Digital Engineering Showcases potential to change the Global Nuclear Energy Industry

Posted On March 18, 2021     

Nuclear Energy Industry is rather vulnerable to cost overrun and schedule delays. Digital Engineering might be of some help in accelerating the deployment of advanced nuclear reactors in this sector. Reactor designers can use it to link all the information about project management, nuclear engineering, and design in a centralized system. A “digital twin” would enable different departments to update the plans and designs in real-time before the physical systems have been built. This will enhance the quality and efficiency of the project, lower costs, and help individuals better adhere to schedules.

Recently, NRIC (National Reactor Innovation Center) and INL (Idaho National Laboratory) have revealed that they collaborate with several other companies to incorporate digital engineering in their project design. This is an important development in Nuclear Energy Industry because if this method is inculcated, it would lead to more efficiency when it comes to the completion of projects while also reducing costs of the project at the same time. Staff from NRIC is working with TerraPower technical and project management team so that requirements and interfaces can be appropriately managed using digital engineering tools.

If this tool is not used, documentation for any nuclear project can become burdensome. For instance, near the end of the detailed design of a plant, even a small change in a valve or pipe would mean a high amount of paperwork so that change gets done throughout the system. Companies that have too much staff spend 50% of their time redoing documentation resulting in inefficiency.

In such cases, if digital engineering is used, any change in design will automatically be reflected throughout the system. Through Near real-time changes, the team can collaborate and access the information securely and quickly to make necessary changes to the rest of the project.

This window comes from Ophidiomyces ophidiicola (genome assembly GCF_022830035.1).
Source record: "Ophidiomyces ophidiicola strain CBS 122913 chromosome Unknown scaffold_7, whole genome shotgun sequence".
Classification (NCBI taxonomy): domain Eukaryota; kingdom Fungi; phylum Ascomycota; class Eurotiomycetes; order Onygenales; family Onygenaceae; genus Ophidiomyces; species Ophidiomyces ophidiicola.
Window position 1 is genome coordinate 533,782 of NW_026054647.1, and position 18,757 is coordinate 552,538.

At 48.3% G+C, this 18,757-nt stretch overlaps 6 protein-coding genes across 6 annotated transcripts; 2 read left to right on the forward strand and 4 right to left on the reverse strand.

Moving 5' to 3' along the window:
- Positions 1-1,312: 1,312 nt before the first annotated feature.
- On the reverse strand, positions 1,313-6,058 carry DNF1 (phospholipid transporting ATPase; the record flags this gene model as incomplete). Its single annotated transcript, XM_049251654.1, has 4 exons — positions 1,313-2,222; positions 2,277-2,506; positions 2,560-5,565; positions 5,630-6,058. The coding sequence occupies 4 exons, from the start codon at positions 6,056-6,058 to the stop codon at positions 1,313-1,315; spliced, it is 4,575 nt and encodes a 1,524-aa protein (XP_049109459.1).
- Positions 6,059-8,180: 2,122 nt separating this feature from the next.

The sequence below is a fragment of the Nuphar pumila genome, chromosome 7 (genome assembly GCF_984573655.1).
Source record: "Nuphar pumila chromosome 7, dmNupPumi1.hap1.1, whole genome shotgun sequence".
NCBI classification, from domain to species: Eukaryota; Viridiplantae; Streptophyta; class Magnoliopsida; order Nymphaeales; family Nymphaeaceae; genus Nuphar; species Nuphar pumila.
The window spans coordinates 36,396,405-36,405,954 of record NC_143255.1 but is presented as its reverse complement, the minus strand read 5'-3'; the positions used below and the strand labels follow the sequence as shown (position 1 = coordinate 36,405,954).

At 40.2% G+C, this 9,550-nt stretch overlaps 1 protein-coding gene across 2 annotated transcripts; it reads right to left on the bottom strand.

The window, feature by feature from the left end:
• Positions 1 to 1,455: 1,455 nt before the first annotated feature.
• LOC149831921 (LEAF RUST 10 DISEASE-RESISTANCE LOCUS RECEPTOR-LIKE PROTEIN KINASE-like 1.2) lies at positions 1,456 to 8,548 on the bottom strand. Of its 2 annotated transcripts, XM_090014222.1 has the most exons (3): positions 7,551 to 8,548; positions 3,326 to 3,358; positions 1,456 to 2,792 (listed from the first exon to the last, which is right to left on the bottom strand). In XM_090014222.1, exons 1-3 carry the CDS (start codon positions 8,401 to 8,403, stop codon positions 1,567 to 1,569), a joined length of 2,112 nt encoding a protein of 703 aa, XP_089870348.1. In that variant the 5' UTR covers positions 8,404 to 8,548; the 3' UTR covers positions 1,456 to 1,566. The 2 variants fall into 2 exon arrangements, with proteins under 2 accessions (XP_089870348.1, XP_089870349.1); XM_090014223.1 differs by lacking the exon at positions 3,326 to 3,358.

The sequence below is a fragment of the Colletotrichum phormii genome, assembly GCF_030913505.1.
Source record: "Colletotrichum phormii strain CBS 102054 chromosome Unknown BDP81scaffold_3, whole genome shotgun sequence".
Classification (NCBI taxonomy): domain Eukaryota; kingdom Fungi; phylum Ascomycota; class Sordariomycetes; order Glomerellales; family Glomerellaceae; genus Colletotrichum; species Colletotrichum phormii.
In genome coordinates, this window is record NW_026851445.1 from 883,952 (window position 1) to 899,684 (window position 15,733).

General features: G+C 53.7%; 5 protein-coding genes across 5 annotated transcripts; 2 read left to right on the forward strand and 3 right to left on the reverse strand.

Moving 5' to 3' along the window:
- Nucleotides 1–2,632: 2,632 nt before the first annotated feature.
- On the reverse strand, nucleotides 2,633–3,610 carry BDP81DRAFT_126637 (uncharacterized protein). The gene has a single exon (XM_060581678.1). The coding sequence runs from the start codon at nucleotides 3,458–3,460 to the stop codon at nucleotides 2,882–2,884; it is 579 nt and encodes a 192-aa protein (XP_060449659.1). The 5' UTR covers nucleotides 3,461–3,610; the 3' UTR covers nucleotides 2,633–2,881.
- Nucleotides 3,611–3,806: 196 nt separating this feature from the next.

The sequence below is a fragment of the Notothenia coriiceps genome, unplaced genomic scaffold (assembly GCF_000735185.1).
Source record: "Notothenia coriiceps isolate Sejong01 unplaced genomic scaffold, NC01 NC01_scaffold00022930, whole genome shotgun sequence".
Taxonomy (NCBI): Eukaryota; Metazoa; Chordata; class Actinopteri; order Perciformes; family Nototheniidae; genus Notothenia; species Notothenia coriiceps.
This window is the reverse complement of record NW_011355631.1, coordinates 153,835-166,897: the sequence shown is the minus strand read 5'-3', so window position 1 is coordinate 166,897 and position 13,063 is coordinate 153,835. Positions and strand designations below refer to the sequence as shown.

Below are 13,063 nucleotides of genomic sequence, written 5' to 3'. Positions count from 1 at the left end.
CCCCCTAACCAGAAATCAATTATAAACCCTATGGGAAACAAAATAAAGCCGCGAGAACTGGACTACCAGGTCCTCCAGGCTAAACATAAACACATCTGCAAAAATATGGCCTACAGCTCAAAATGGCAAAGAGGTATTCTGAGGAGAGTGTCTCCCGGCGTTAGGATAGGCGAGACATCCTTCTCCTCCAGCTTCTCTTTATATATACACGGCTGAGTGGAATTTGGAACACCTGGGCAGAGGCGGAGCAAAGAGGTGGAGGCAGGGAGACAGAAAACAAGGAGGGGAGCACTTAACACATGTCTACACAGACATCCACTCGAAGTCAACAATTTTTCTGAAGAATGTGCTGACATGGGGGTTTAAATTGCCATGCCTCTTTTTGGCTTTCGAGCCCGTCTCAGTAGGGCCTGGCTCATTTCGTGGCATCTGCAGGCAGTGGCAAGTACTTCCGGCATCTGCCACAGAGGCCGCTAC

NRIC produced a digital engineering tool that would be able to serve its purpose and its collaborators. They chose dozens of commercially available systems engineering tools to require a cloud-based tool compatible with nuclear systems. Moreover, a kind of system is cost-effective, and also easy to use. Hence, they chose Innoslate (a program that is the foundation for other digital engineering efforts at INL.

NRIC uses a systems engineering methodology referred to as Model-Based Systems Engineering (MBSE). It is a formalized modeling approach that caters as per requirements, verification, functional design, and physical design. This toolset is beneficial as it integrates system engineering toolkit and project management at one place.

Digital engineering has proved to be beneficial for several industries and their megaprojects.For instance, U.S. Air Force revealing that it was able to deliver the new stealth fighter ten years early because it took help from digital engineering. Experts anticipate that this benefit will extend to the nuclear energy industry to deliver reactors ahead of schedule and under budget.

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